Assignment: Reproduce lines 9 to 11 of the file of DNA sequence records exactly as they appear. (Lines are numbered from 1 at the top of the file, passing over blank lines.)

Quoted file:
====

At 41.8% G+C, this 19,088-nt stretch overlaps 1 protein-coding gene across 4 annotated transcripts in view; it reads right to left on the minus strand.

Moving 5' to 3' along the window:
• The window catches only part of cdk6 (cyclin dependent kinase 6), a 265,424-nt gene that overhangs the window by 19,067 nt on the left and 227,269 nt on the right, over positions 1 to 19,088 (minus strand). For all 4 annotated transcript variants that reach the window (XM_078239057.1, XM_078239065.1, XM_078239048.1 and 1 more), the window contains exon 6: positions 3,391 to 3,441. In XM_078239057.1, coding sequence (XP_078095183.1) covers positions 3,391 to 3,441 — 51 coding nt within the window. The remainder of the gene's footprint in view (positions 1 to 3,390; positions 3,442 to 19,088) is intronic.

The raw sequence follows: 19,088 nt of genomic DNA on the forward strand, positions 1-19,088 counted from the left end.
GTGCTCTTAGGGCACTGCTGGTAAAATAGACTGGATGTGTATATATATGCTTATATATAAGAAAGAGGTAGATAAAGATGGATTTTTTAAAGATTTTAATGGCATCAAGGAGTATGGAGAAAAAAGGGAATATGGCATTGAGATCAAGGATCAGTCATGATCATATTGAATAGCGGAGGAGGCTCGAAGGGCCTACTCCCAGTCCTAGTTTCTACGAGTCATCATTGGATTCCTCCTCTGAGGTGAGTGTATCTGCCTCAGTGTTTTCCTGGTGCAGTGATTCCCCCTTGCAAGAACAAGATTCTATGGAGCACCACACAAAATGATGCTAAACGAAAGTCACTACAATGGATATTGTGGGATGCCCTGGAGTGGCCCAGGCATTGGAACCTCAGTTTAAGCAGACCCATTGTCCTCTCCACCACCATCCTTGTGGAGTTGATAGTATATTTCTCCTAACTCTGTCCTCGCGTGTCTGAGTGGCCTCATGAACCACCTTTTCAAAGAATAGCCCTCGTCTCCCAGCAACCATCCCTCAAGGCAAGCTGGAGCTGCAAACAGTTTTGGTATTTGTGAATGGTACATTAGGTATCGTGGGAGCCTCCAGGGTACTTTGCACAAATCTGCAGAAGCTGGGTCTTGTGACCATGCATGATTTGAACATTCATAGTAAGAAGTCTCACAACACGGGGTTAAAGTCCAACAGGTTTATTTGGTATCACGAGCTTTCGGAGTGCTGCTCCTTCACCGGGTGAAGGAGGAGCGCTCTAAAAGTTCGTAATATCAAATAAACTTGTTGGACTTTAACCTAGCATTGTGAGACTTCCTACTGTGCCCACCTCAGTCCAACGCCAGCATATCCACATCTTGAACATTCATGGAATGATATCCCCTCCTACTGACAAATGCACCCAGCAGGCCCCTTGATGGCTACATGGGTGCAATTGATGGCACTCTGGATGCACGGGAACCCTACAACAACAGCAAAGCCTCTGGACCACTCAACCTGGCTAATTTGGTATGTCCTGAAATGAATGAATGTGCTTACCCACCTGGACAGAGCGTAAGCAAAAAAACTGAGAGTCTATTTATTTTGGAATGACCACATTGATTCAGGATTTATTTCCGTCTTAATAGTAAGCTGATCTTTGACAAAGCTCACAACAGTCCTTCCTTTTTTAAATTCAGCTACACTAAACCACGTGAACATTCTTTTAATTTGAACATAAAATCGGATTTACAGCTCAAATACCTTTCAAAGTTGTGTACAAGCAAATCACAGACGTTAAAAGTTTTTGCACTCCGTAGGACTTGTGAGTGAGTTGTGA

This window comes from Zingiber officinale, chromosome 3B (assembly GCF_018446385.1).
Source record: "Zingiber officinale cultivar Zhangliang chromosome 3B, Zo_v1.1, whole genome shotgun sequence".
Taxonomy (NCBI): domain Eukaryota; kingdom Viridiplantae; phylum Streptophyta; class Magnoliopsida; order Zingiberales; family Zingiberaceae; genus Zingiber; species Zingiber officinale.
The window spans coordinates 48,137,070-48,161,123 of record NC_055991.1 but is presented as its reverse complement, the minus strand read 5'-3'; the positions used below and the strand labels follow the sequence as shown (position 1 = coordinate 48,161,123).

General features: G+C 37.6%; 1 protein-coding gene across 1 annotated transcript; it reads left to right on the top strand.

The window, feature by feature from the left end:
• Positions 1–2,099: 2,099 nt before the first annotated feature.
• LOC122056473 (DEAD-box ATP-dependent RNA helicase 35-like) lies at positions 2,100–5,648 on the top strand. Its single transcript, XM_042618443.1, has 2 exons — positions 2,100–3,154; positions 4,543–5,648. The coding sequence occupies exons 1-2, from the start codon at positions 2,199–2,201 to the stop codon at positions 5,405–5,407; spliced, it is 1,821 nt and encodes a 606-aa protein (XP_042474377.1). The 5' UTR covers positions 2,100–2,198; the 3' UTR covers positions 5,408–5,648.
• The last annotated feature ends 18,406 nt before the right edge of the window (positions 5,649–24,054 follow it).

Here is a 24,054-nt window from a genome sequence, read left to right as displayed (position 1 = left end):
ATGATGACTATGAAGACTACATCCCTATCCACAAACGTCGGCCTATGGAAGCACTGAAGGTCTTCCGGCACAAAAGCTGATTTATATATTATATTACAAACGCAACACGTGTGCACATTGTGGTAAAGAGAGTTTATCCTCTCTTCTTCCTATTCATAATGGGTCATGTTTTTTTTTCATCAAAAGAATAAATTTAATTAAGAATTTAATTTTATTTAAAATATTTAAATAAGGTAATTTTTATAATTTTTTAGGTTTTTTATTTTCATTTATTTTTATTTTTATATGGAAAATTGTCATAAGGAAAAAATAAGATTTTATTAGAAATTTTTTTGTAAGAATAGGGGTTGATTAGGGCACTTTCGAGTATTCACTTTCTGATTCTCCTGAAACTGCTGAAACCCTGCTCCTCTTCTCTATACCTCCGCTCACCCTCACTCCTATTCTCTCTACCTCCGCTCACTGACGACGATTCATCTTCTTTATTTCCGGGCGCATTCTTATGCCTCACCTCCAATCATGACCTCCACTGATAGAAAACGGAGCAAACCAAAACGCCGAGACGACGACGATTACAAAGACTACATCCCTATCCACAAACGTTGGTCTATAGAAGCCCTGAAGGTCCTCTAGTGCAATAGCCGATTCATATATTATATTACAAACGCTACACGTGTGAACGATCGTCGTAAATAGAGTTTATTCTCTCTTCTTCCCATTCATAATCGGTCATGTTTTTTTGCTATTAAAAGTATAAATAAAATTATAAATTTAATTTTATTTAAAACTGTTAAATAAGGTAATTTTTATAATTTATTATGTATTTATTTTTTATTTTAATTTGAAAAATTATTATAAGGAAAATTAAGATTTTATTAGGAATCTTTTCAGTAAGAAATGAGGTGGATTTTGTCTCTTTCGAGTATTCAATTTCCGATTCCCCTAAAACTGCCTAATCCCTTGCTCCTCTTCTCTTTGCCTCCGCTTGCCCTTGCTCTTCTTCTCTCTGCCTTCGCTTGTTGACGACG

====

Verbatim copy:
The window spans coordinates 48,137,070-48,161,123 of record NC_055991.1 but is presented as its reverse complement, the minus strand read 5'-3'; the positions used below and the strand labels follow the sequence as shown (position 1 = coordinate 48,161,123).

General features: G+C 37.6%; 1 protein-coding gene across 1 annotated transcript; it reads left to right on the top strand.

The window, feature by feature from the left end: